Gabe Echazabal, Tracy May
Creative Loafing Tampa Bay, 01-11-2017
The perfect antidote for a grueling start to another work week is a rock and roll show. But when you’re lucky enough to start your week with a night out hearing legendary Who frontman and belter Roger Daltrey do his thing, well, that’s no ordinary week.
Kicking off a mini-solo tour cheekily titled “A Quick Run (While Pete’s Away),” a play on words harkening back to the Who 1966 mini-epic track “A Quick One, While He’s Away,” Daltrey isn’t one to remain idle while his longtime bandmate Pete Townshend is engaged in other projects. Having taking residency in Clearwater’s Ruth Eckerd Hall since last week for rehearsals, Monday’s night’s surprise-filled Daltrey show was the first of a run that will take the 73-year old singer around the Sunshine State before heading to upstate New York for a pair of shows.
After a brief, enjoyable performance from show opener Leslie Mendelson who, along with band member Steve Mcewan, treated fans to a sparse, acoustic set, Daltrey and his stunning band wasted no time in kicking things in high, electrified gear.
With a stack of white sheets of paper in hand, Roger jovially joked about having to carry his lyrics with him and his wanting to keep the band ready in case “Pete [Townshend] wants to do anything next year”. The bulk of the five-piece band Daltrey brought with him doubles as part of the traveling roadshow that makes up the current touring lineup of The Who so, it seems, Daltrey’s motivation was keeping the band sharp…but after the first number, it was clear that the still fit and sturdy singer still loves fronting a high energy rock and roll band himself.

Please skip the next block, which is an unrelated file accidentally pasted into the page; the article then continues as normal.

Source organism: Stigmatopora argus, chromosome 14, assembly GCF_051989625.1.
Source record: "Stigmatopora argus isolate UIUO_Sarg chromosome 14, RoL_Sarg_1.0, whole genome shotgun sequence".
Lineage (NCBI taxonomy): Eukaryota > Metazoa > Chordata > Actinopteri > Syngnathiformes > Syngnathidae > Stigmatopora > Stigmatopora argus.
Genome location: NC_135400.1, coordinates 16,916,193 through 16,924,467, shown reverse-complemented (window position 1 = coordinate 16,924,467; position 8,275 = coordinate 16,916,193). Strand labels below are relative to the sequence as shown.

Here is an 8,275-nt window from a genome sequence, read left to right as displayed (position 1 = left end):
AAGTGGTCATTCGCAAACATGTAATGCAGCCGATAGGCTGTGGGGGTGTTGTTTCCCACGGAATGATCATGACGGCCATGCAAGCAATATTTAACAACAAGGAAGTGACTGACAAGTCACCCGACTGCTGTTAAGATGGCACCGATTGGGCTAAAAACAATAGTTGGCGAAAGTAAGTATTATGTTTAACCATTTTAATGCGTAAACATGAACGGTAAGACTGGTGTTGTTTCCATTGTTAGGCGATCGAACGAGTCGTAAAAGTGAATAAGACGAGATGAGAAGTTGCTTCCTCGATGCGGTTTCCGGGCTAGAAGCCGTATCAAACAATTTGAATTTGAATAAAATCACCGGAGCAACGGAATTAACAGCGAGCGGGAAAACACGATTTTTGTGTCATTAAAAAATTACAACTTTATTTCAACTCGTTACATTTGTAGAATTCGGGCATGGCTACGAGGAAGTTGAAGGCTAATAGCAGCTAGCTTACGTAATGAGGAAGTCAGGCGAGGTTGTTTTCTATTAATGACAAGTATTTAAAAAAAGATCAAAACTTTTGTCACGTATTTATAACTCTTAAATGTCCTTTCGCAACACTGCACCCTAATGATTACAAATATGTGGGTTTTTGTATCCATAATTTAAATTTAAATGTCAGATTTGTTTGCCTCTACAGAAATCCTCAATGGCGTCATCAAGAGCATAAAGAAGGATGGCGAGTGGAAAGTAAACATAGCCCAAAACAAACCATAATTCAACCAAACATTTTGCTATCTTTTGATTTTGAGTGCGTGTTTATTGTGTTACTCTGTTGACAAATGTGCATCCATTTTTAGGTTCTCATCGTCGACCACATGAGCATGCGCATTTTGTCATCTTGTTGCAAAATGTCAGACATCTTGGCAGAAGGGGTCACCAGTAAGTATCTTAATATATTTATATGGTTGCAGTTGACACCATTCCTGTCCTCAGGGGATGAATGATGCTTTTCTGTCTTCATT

The night’s 90-minute set got off to a jaw-dropping start with an incendiary reading of the “Tommy Overture.” No longer sporting the long, blond curly locks of yesteryear or an open-chested shirt, Daltrey, clad in simple white shirt and black jeans still looked and sounded spectacular. Furiously bashing a pair of tambourines together, he seemed downright thrilled to be doing what he loves. And boy did the crowd respond in kind; fans who looked to be of the age to have seen The Who’s unforgettable 1969 Woodstock performance in person constantly and spryly rose from their seats to shower Daltrey and his band with a bevy of standing ovations and the response seemed to fuel Roger to keep things chugging along splendidly.
Brightly colored, piercing lights lit up the stage and the hall while the band perfectly supplied the firepower that is needed to supplement Daltrey’s commanding voice. Sure, he can’t hit the high notes he used to, and the guttural screams aren’t as explosive as they used to be but, damn, can this guy still sing.